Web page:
… Delta-three-niner you are clear to go hot, repeat, go weapons hot – direct hit – building destroyed – body on the tarmac – holding something – the chopper swung around and she hit the spotlight. There were some odd fixtures – a swingset? And a body with small hands – one of them was holding a doll.

Raven jerked her head up from the table, a strangled cry forcing its way out of her throat.

An elementary school full of kids. The enemy had built a radar installation on top of the school. Their missiles had taken out a dozen of our fighters and three transports at the cost of almost sixty American lives. My missile took out the radar, the lives of twenty-seven children and three teachers. Not one military person had been in the building. The cowards had hid in an underground bunker, safe from the death that Lt. Raven Reneau rained down from on high. And the U.S. Marine Corps gave me a medal. It doesn’t get much more fucked up than that.


Raven shielded her eyes from the glare coming off the highway. A late model sports car pulled up beside her. She opened the passenger door.

“You sure about this?” said the driver.

“Yep,” she replied as she threw her duffel in the back seat and climbed in. The tires squealed as the driver pointed the car down the road. Raven didn’t even look back at the base fading in the distance.

Ray Bradbury Challenge #42- Kat’s Story Part 3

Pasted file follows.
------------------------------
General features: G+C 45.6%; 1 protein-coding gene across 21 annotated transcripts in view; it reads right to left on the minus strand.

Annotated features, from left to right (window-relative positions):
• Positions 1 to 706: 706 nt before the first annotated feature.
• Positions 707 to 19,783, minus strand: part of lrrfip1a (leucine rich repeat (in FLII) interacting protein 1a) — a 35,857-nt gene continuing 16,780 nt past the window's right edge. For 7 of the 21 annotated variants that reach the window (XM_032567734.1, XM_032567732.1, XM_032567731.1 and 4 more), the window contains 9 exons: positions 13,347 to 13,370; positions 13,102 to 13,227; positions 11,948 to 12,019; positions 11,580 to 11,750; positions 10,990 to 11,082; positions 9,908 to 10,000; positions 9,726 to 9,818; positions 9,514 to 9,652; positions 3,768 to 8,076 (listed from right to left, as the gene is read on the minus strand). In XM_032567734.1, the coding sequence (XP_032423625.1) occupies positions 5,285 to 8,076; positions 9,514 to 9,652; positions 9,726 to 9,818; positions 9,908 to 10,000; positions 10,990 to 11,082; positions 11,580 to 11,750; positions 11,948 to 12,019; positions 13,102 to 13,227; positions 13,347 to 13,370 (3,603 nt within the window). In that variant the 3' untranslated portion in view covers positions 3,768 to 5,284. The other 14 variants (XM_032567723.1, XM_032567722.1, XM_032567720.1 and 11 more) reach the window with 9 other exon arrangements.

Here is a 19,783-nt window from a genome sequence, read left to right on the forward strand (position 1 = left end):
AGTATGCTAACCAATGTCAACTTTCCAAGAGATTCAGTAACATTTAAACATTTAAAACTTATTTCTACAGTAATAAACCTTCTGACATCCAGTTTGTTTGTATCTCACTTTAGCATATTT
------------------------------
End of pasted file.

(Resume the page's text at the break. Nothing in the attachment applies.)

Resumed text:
Kat’s Story Part 3


Kat “The Gat” McIntyre

She didn’t have to wait long. Denny rushed out of the theater, his dark features knotted up in a murderous scowl. His voice echoed from the restroom into the lobby.

“I’m gonna kill that fucking Irish bitch!”

Kat slipped from behind the video game and made a beeline for the men’s room. Two of the other boys came out of the theater as she reached the door.

“Denny! She’s out here,” one of them called.

Kat swung the bat as Denny strode out the door. He deflected the blow with his arm and pulled his knife from his back pocket.

“I’mna stuff that bat so far up yer twat it’ll knock yer teeth out,” he said.

“Pretty tough talk seein’ as yer mates have all turned tail on ya.”

Denny swiped with the blade and Kat blocked it with the bat. She caught him in the shin with the toe of her boot. He howled with pain and rage, lunging at her, arm extended. She brought the bat down and connected with his wrist, sending the knife clattering to the floor. Before he could recover she swung again, this time hitting him in the ribs. The thud of the bat against bone was punctuated by Denny’s screaming. He flailed with a wild swing, his fist catching her in the jaw. Kat stumbled backwards and Denny hit her with a shot that bloodied her nose.

“Fuck ye wanker,” Kat hissed as she wiped the blood from her face. She faked with the bat and launched a vicious kick that connected with his crotch. Denny dropped to his knees and vomited onto the carpet. Without hesitation, Kat swung full force, the bat slamming into the side of his skull with an ear splitting crack. Denny Martin went into a coma from blunt force trauma to the skull and never recovered.


The magistrate regarded her with a steely gaze that made her squirm.

“Ms. McIntyre, you have been charged with five counts of aggravated assault and two counts of attempted murder. The only two things in your favor at the moment are your age and the witnesses who corroborated the attack you suffered at the hands of these five young men.”